Wednesday, 8 October 2014

Interview with Vinnum Sabbathi

Today's guests have really captured the imagination of the Doom/Sludge/Stoner Metal community with their style of Drone based Psychedelic Doom/Sludge/Stoner Metal Space Rock Theatrics over the past few years.

Their music has been acclaimed within the Doom/Stoner Metal community for it's inventive use of spacey psychedelic drone based sounds with heavy as hell weedian riffs. All of their CD Releases always sell out such is their popularity from the fans within the Doom/Stoner Metal community.

They are one of my fave bands from the heavy as hell Mexican Sludge/Doom/Stoner Metal scene. So I thought it was time to find out more about these guys. I am pleased to say that VINNUM SABBATHI have agreed to talk to me at Sludgelord HQ.

So it's over to the band that I described as: “Vinnum Sabbathi's sound is very hard to describe but I will try my best. It's a mixture of long drawn out drone based doom/space rock/stoner metal riffs. Shades of Black Sabbath, Sleep, OM, BONG and Sunn 0))) can be detected in their music. It's loud as hell and very addictive indeed.

Take their latest release for example - 6 σ: Side B – a record so addictive with bone-crunching riffs that the Mexican Government should make this record illegal.

Q1 – Hi guys. Thanks for doing this interview. How are things with you today?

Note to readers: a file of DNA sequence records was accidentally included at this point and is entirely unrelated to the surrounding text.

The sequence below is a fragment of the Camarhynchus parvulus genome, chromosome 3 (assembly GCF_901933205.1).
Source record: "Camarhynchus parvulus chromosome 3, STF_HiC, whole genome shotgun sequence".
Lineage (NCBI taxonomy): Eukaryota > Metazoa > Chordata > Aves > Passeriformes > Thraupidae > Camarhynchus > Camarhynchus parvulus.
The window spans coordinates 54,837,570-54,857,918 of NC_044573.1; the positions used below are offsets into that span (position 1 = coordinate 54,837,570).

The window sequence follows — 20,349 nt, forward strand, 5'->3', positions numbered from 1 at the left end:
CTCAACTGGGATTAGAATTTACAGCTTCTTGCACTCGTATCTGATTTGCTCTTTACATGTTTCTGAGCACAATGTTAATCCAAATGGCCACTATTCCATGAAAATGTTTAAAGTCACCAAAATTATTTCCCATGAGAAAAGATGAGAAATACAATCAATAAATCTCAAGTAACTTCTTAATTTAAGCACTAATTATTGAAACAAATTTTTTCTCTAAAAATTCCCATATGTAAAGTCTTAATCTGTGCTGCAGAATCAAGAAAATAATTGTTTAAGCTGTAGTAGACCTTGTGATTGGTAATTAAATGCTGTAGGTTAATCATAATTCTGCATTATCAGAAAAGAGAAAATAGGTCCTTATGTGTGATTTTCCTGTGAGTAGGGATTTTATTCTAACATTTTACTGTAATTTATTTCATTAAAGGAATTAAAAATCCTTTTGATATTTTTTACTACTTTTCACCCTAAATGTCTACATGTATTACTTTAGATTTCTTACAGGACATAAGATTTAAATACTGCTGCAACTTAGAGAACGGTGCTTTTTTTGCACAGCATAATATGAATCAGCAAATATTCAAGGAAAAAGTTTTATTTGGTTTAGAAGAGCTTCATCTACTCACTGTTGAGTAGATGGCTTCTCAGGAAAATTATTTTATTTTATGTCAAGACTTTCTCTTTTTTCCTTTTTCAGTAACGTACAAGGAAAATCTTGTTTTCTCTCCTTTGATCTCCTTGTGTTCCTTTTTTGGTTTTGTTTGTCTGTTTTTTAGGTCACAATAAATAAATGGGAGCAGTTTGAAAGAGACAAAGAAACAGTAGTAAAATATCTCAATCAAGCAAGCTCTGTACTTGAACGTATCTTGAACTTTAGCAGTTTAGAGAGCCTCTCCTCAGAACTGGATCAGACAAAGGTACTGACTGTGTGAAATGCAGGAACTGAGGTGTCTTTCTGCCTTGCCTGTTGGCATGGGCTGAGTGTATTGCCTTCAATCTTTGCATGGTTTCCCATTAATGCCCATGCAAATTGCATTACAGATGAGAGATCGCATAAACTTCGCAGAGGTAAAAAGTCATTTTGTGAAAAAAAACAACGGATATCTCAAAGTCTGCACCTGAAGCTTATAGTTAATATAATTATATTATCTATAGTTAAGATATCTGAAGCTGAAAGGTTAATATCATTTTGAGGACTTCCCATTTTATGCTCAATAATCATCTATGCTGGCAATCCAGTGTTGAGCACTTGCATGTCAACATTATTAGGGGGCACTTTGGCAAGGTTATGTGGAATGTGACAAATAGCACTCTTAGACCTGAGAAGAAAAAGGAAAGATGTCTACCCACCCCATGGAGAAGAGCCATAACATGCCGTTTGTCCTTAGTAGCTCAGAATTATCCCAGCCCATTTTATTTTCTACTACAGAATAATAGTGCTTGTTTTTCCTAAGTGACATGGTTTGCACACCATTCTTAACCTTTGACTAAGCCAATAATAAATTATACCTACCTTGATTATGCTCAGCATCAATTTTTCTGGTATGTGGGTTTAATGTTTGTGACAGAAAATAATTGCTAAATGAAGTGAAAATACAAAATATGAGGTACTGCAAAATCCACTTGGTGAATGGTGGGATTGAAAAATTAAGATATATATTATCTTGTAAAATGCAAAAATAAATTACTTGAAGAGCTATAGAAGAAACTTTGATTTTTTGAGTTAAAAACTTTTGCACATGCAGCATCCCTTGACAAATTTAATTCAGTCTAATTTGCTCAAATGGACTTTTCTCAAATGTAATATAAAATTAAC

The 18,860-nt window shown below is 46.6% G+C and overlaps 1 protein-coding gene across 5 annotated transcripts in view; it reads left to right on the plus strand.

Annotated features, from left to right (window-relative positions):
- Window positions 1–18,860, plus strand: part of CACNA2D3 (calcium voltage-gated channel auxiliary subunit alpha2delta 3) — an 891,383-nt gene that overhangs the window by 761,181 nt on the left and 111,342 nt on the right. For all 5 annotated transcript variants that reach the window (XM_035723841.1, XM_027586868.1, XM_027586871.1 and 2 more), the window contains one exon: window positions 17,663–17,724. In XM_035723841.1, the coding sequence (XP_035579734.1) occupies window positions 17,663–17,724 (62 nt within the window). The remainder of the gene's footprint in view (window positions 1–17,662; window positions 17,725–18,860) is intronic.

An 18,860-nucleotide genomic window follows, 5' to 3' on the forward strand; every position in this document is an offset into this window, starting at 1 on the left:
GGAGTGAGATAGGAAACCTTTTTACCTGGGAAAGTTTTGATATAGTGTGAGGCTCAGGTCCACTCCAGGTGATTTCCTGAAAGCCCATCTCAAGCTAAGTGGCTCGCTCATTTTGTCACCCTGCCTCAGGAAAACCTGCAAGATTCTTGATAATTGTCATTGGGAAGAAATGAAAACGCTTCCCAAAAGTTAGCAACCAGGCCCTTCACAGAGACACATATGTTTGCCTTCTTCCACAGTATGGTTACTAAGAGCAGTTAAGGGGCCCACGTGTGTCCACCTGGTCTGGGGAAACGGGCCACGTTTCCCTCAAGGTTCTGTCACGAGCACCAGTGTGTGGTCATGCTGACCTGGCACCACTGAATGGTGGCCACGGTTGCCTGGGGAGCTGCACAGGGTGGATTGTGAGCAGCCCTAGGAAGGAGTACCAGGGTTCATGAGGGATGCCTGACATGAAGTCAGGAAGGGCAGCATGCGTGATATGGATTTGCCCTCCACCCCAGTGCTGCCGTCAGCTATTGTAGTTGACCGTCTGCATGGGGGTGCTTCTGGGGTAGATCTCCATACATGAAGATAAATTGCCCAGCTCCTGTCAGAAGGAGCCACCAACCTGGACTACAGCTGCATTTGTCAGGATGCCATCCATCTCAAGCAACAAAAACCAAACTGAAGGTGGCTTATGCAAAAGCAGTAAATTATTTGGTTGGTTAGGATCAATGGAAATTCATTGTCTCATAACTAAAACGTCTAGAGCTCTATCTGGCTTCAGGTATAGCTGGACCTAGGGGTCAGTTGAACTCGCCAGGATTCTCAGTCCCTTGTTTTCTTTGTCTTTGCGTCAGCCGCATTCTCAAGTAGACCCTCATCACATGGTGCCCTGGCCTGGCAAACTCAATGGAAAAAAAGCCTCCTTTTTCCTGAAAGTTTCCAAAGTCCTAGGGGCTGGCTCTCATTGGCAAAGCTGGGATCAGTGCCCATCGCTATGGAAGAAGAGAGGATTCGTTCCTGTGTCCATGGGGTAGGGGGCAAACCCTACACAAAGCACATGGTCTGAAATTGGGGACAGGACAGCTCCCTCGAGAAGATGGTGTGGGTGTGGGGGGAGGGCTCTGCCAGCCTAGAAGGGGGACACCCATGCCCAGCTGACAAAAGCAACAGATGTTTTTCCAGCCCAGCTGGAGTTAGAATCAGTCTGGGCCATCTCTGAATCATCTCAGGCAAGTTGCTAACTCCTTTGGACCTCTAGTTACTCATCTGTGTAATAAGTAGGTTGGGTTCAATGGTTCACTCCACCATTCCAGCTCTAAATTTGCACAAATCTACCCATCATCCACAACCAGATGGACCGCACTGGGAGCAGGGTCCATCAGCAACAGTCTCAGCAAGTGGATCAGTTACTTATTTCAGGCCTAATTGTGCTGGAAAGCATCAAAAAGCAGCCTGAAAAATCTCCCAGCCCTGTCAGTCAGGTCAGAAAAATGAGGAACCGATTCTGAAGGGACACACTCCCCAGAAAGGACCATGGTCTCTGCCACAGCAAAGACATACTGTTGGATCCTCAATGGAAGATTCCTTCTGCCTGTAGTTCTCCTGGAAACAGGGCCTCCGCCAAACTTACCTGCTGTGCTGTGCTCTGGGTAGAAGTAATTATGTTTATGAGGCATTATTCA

Hi, first of all thanks a lot for this interview!

We’re very happy because a few days ago we released our collaboration for two Split EPs and also we have been playing a lot of shows recently here in México.

Q2 – Can you give our readers a brief history of the band and where it is today.

The band started as a ‘one man’ project on 2011 with Alberto, who (home) recorded the Demo and the first EP Side A all by himself. Later on 2012, Samuel joined the band on bass guitar and then the band started playing shows with only 40 minute drone songs.

It was on mid 2013 that we played with Bar de Monjas and we asked their drummer Gerardo to join us. So now as a 3 piece band we recorded the second EP (Side B), after that we realize that we needed the samples used in the recordings to be played in our live shows, so Alberto’s brother, Roman, joined us with the live samples.

We started 2014 as a four piece band, and it has been a total blast for us because in this year we have been part of 3 festivals, one was the annual festival of the collective Los Grises in their second edition and the other two were in Monterrey (Nrmal, Callegenera). Also we made our first tour and visited several parts of Mexico; we still can’t believe how all of this happened to us so quickly.